Airtime, stereotype threat, abuse, and freedom of expression.
I believe in the freedom of expression. I believe that other desirable objectives are worth sacrificing in order to secure this freedom. For example, much as I find to object to in academic tenure, I support some form of its continuance—and, indeed, strengthening over current practice—to ensure that members of the academy are free to explore, discuss, and even advocate highly unpopular opinions.
At the same time, I find myself frequently advising educators, those same members of the academy whose ability to express any opinion I want to protect, that they should avoid mentioning some unpopular beliefs even in passing or in order to contradict them. It is the conflicted motives that lead me to make this suggestion that I want to discuss today.
When I express an idea about some but not all humans,
my expression carries a weight that other expressions do not.
At one extreme of this spectrum is verbal and emotional abuse:
by smothering someone in negative messages about their worth
and personal safety, it is possible to cause lasting damage
and permanently stunt their ability to function in the world.
However, there are significant effects far shy of this extreme:
I have heard multiple anecdotes
where one single comment has had life-course-changing impact
that many repeated efforts to counter the comment
have been unable to reverse,
hence my assertion that a single comment has this power.
That said, as Lucy Sanders once told me, “the plural of anecdote is not data.” I cannot defend the one-comment-matters point except by anecdote. negative comment about someone’s potential can cause them to bypass opportunities and can become a self-fulfilling prophesy. Some of the stereotype threat Again mentioned without being properly explained. I really do intend to get around to writing a post on this topic eventually. material I have read has suggested that mentioning someone’s demographic group in order to state that you do not believe stereotypes about that group can cause the individual additional stress, reducing ability to perform and heightening their chance of quitting.
Thus we find ourselves on a slippery slope. At one extreme we permit anyone to say anything to anyone, endorsing people’s right to cause lasting harm to others. At the other extreme we prohibit any negative statement about any person, reducing any claim to free expression to a mere farce. Neither extreme is palatable, but where can we draw a line between them?
I personally have found useful the following two-part position. It is likely not actionable as law or policy, but I find it effective in day-to-day decision making.
Any topic is open to being discussed with civility. I have frequently entertained students in my office who wish to propound their belief in philosophies that I find personally repugnant or obviously false, and I have enjoyed our conversations a great deal. I have enjoyed them because they have been discussions, not abuse. We have discussed personal beliefs, evidences for and against, and many things far beyond our available evidences, but all in a spirit of discussion and exploration. And because of that approach, these conversations formed part of The Conversation that the academy is supposed to promote. Indeed, a non-trivial part of the mission of higher education is the preparing students to engage in such conversations with those who disagree with them without becoming offended.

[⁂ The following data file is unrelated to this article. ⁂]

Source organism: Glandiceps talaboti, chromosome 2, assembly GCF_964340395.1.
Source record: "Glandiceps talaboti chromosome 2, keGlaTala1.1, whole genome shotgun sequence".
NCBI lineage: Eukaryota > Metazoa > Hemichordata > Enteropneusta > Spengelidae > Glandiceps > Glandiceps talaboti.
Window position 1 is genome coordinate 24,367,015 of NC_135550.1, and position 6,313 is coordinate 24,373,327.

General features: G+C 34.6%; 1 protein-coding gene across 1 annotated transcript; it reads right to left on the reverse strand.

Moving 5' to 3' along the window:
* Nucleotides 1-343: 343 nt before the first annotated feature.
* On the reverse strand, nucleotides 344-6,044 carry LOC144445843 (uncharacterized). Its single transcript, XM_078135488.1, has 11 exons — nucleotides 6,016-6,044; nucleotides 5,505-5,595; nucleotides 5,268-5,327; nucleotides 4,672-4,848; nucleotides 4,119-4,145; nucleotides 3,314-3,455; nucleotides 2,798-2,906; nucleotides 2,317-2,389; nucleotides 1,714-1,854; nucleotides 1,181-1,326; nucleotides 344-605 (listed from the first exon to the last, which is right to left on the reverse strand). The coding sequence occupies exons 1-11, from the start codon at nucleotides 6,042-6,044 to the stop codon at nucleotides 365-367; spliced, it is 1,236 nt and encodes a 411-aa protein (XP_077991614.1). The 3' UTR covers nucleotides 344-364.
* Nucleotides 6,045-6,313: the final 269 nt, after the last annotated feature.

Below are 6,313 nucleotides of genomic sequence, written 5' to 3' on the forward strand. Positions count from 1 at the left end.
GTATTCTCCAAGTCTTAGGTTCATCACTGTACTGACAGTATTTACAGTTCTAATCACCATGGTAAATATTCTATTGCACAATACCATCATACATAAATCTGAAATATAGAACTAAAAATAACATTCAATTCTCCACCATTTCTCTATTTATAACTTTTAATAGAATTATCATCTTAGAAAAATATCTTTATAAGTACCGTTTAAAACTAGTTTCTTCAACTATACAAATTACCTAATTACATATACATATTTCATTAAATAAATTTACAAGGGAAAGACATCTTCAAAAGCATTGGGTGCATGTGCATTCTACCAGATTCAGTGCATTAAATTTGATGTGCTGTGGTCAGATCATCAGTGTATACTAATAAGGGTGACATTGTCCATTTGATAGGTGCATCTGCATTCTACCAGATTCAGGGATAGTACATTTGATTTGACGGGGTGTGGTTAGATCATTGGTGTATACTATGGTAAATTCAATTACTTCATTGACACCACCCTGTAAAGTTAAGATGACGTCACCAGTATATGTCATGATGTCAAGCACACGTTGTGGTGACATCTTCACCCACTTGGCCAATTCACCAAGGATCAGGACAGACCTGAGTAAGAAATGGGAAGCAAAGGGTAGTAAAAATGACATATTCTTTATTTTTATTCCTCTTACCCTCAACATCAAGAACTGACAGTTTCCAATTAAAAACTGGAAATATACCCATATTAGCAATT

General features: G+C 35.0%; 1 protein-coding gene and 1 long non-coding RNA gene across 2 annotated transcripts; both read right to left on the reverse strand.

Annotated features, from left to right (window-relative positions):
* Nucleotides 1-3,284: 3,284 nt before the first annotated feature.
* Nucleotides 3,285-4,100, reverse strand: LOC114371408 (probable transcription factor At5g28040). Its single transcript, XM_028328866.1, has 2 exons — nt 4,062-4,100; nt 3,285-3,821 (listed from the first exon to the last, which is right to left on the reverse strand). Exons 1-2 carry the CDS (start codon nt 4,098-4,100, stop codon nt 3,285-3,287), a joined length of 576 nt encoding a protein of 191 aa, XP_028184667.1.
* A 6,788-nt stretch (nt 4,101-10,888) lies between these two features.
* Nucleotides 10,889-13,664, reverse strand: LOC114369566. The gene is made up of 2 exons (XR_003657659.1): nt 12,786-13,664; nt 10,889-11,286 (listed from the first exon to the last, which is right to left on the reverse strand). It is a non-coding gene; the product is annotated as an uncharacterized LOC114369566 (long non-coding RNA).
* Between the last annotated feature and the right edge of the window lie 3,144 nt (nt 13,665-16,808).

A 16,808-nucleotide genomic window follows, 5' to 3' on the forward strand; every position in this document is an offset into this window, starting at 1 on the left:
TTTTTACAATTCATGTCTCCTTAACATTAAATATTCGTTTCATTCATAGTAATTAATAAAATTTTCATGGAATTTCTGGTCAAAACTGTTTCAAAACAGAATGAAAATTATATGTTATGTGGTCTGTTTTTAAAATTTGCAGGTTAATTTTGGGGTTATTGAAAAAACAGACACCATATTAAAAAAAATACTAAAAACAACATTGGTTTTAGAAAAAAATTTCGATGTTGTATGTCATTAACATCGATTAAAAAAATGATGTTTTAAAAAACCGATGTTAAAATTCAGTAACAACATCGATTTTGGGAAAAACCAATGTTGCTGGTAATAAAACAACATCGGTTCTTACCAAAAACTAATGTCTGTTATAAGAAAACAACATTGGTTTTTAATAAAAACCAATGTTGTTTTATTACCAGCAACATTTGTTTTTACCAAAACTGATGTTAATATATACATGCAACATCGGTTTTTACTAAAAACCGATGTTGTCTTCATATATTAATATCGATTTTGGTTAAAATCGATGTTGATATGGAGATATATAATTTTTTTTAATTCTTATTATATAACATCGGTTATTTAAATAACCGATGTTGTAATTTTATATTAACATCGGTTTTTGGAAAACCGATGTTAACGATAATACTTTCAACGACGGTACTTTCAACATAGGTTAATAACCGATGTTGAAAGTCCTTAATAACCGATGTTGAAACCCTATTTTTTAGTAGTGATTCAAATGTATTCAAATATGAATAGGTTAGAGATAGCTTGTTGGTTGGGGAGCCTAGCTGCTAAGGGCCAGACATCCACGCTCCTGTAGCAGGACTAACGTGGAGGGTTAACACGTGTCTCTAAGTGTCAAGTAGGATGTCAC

Negativity should be avoided when not germane to the topic at hand. This includes explicit negativity such as pointing out faults and name-calling, as well as implicit negativity such as displaying surprise at another’s success. None of these are categorically off-the-table; it is not infrequently entirely proper to observe that someone is lazy, or a liar, or a hypocrite, or expected to fail; or that they have failed many times in the past, or that their recent performance was surprising for being so good. And there are situations where observing that negative qualities are more typically associated with group X than group Y is likewise a perfectly valid and even important topic of conversation. But when these negative positions are not germane to the conversation they should not be brought up. If “they have lied” suffices, don’t say “they are a liar”—but if the more general statement is more germane to the conversation, by all means you are free to make it.
But all of that discusses one’s own choice of expression; what about the policing of the expressions of others? At what point should a government say “this form of expression is abuse” or an employer say “you may not say that at work”? At what point do we deem the civility too low and the objective too far removed from discussion for us to permit it to continue?
Alas, this is a question I do not know how to answer. I believe that the line we ought to shoot for and conscientious members of society is far removed from the line at which we ought to enforce behavior; but what that latter line is I do not know. I likewise do not know the proper handling of non-disclosure agreements and state secrets. The moment we begin to limit expression by policy and law we have entered a slippery slope, and there does not appear to me to be any crisply definable purchase on which to hang objective judgment. As a person, civil discussion without unnecessary negativity is an actionable principle; as a manager or government, something more seems to be needed. If any of my readers know what that ought to be, I’d love to hear it.